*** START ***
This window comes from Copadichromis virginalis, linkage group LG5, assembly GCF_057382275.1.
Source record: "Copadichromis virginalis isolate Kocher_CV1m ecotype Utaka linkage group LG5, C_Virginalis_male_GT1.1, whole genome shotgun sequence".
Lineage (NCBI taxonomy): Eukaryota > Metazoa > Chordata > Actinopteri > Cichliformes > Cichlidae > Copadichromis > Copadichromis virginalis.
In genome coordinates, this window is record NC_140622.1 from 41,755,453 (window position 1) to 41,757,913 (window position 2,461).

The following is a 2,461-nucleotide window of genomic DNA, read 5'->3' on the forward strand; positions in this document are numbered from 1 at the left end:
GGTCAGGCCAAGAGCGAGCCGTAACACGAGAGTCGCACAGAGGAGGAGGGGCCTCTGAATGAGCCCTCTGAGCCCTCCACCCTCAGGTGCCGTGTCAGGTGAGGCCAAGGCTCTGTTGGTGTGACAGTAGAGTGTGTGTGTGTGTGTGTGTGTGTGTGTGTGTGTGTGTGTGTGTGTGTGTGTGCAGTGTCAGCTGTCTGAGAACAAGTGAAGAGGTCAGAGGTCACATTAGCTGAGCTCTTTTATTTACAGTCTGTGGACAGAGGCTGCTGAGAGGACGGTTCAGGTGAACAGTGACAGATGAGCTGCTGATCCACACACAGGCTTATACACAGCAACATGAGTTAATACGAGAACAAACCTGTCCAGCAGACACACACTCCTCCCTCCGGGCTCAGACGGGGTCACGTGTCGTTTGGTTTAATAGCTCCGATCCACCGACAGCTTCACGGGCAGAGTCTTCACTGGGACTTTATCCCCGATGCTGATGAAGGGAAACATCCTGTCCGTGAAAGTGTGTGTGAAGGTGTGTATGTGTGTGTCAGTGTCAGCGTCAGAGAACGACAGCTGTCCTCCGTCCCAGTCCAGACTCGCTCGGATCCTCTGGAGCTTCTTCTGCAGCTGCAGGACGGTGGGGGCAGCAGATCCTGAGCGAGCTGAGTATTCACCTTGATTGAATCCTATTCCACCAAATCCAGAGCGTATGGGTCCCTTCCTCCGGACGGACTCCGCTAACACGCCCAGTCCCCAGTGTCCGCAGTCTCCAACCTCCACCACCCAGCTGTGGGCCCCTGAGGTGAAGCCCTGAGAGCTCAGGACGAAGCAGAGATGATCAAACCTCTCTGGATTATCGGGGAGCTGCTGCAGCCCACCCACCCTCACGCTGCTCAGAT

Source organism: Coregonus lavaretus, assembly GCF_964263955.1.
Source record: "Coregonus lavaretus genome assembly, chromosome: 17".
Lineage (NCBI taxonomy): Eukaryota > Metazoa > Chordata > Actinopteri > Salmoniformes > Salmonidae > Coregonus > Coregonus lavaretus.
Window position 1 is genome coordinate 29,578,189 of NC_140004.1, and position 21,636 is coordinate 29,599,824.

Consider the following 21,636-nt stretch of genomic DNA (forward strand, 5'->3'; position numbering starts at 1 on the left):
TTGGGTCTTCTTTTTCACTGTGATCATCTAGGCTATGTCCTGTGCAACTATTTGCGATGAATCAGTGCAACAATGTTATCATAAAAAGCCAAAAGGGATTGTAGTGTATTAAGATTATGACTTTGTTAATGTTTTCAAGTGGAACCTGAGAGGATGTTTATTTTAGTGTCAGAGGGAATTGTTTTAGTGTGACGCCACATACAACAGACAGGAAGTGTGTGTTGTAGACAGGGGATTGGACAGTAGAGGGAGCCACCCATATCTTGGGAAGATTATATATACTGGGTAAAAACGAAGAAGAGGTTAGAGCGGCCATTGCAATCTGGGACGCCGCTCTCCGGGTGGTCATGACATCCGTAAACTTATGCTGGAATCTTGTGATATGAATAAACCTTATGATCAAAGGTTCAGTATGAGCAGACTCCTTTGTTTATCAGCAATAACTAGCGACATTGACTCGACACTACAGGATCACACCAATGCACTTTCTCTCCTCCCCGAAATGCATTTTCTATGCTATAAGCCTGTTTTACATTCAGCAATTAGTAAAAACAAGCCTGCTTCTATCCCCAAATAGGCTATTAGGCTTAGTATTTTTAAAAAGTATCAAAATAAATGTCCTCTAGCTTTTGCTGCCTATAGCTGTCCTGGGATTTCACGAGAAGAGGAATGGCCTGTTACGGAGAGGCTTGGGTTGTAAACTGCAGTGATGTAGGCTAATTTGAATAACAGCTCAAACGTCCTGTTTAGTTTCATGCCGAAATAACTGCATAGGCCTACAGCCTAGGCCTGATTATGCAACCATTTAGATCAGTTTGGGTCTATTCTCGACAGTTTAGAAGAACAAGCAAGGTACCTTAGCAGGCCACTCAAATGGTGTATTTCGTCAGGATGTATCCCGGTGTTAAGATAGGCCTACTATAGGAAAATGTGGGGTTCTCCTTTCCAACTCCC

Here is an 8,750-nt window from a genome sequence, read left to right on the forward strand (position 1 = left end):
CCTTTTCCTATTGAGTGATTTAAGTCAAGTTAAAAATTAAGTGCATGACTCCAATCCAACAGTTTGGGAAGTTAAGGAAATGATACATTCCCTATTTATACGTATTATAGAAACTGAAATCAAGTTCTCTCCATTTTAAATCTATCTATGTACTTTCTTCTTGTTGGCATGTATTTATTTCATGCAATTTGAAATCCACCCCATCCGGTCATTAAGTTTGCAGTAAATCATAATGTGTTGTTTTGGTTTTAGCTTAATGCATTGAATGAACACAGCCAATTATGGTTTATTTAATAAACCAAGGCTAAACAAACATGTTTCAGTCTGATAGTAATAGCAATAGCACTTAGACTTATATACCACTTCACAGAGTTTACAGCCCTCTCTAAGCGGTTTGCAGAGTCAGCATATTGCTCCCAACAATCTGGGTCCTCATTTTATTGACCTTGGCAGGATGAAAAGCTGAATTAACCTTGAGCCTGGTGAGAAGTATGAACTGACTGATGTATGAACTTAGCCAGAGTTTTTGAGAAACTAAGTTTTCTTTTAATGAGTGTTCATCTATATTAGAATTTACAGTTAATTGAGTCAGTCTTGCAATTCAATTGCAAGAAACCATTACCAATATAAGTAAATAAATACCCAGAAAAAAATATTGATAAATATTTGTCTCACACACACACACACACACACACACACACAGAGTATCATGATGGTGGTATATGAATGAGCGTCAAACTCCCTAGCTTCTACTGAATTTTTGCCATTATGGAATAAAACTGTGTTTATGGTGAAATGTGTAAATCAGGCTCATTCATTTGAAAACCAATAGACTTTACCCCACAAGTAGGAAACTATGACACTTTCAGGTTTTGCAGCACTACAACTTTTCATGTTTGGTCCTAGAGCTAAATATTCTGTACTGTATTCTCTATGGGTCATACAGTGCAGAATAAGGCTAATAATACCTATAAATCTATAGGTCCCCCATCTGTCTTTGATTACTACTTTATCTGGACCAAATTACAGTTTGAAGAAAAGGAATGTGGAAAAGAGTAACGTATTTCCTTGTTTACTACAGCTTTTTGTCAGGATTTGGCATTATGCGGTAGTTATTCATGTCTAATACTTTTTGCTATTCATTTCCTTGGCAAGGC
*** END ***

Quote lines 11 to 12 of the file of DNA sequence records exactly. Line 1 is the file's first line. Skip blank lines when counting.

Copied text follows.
Consider the following 21,636-nt stretch of genomic DNA (forward strand, 5'->3'; position numbering starts at 1 on the left):
TTGGGTCTTCTTTTTCACTGTGATCATCTAGGCTATGTCCTGTGCAACTATTTGCGATGAATCAGTGCAACAATGTTATCATAAAAAGCCAAAAGGGATTGTAGTGTATTAAGATTATGACTTTGTTAATGTTTTCAAGTGGAACCTGAGAGGATGTTTATTTTAGTGTCAGAGGGAATTGTTTTAGTGTGACGCCACATACAACAGACAGGAAGTGTGTGTTGTAGACAGGGGATTGGACAGTAGAGGGAGCCACCCATATCTTGGGAAGATTATATATACTGGGTAAAAACGAAGAAGAGGTTAGAGCGGCCATTGCAATCTGGGACGCCGCTCTCCGGGTGGTCATGACATCCGTAAACTTATGCTGGAATCTTGTGATATGAATAAACCTTATGATCAAAGGTTCAGTATGAGCAGACTCCTTTGTTTATCAGCAATAACTAGCGACATTGACTCGACACTACAGGATCACACCAATGCACTTTCTCTCCTCCCCGAAATGCATTTTCTATGCTATAAGCCTGTTTTACATTCAGCAATTAGTAAAAACAAGCCTGCTTCTATCCCCAAATAGGCTATTAGGCTTAGTATTTTTAAAAAGTATCAAAATAAATGTCCTCTAGCTTTTGCTGCCTATAGCTGTCCTGGGATTTCACGAGAAGAGGAATGGCCTGTTACGGAGAGGCTTGGGTTGTAAACTGCAGTGATGTAGGCTAATTTGAATAACAGCTCAAACGTCCTGTTTAGTTTCATGCCGAAATAACTGCATAGGCCTACAGCCTAGGCCTGATTATGCAACCATTTAGATCAGTTTGGGTCTATTCTCGACAGTTTAGAAGAACAAGCAAGGTACCTTAGCAGGCCACTCAAATGGTGTATTTCGTCAGGATGTATCCCGGTGTTAAGATAGGCCTACTATAGGAAAATGTGGGGTTCTCCTTTCCAACTCCC